Atheism and agnosticism are on the rise in the U.S. Christianity is swallowing itself in a rash of anti-gay lunacy, Catholic pedophilia scandals and a general sense of stubborn anti-progressivism. And all over the country, there’s a movement to make religion cool. In Philly, that movement has taken the form of Epic Church, an evangelical outfit in which the congregation has come to expect “something different” (its tagline) in one of two locations, Manayunk and Center City.
I’ve been to Epic Church twice now, and while I’d never cast doubt on the church’s mission or frankness—everyone in charge seems like really good people with the goal of making other people good—it shows that, at some point, someone decided to hell with all that memorization and guilt—people want to like their church the same way they like their TV, news and relationships: in small doses, with lots of explicit video and easy-to-comprehend information.
Epic’s services begin with three or four Christian rock songs played by a legit band. The lyrics are projected on a screen behind the musicians so those of us filtering in can sing along. And we can do so with coffee, juice, doughnuts and bagels we just took from the vestibule. “Right? You can bring food inside,” says a woman ushering me into the Suzanne Roberts Theater’s main stage, where mass is held. “This is the best church ever.”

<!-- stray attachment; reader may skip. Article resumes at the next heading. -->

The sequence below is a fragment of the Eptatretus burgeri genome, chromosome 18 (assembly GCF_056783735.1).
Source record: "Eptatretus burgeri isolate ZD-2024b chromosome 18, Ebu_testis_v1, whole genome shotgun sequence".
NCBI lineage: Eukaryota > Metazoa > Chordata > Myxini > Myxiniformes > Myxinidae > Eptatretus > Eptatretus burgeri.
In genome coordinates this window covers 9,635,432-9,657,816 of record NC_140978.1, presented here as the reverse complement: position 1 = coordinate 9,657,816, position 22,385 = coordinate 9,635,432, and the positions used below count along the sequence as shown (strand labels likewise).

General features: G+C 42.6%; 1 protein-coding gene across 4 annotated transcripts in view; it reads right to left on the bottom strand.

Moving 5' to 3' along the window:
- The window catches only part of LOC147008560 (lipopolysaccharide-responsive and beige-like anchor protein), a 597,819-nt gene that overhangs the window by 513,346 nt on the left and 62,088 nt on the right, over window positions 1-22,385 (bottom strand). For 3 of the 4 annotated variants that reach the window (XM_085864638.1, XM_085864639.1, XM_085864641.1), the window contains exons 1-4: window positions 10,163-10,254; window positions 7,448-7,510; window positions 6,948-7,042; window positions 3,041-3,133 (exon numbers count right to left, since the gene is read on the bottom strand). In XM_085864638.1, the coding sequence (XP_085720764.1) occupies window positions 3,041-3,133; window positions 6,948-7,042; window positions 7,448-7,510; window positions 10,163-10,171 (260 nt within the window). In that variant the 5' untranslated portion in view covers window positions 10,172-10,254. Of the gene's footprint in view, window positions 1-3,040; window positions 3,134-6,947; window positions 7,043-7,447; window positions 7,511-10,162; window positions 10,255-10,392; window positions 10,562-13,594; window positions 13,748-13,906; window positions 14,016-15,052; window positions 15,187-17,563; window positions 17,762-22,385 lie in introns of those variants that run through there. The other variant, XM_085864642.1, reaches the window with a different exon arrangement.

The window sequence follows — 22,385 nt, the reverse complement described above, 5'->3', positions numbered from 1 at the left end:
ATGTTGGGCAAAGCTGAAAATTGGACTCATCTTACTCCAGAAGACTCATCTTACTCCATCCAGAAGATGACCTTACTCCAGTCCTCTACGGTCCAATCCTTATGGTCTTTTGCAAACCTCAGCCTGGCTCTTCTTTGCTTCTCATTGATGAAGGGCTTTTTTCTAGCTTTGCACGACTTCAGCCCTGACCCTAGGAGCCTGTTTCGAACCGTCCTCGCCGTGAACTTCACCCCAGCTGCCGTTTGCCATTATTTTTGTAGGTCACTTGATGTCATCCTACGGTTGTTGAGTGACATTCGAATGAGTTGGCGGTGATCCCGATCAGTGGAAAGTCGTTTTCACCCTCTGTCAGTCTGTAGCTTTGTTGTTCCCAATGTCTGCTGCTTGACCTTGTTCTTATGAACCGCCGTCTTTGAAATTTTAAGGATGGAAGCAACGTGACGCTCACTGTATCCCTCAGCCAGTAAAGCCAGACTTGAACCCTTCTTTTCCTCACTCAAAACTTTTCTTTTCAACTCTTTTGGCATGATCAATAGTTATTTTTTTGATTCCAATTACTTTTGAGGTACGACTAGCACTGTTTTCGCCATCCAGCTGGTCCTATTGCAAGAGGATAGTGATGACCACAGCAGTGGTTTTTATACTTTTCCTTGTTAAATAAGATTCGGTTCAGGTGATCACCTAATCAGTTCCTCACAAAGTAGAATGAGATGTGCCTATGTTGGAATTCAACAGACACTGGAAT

When the band finishes, everyone cheers them on, and we watch an infomercial about the church, projected from the same source as the lyrics. “When I first moved here, I didn’t know really anyone,” a 20-something year-old man on the screen says, hip-hop beats behind his voice. “I got a little flier in the mail, so I came here for a service. I really liked it and I’ve been here ever since.”
Lead pastor Kent Jacobs’ homilies are serialized over several weeks—each one comparing one or more aspects of modern American life to a passage from the Bible. Jacobs makes sure to add his two cents every few minutes in easy-to-understand terms, always closing with a statement about this church. For instance: During my first attendance, he relates Mark 8: 1-10 to the founding of Epic Church. The connection: Jesus turning five loaves of bread and two fish into a meal for 5,000 people was a miracle—and so was the idea to create a brand new church in Philadelphia.
The next time I attend, he’s moved onto Epic’s “Life Apps” series—a Christian take on phone applications, except they’re for your life (complete with a professional, projected video on stage). The theme is the one thing you want to change about yourself, which he suggests could be taking care of your family. Or maybe it’s to get baptized at Epic. If that’s the case, it’s easy. There’s a simple form. You can sign up to do so as soon as possible.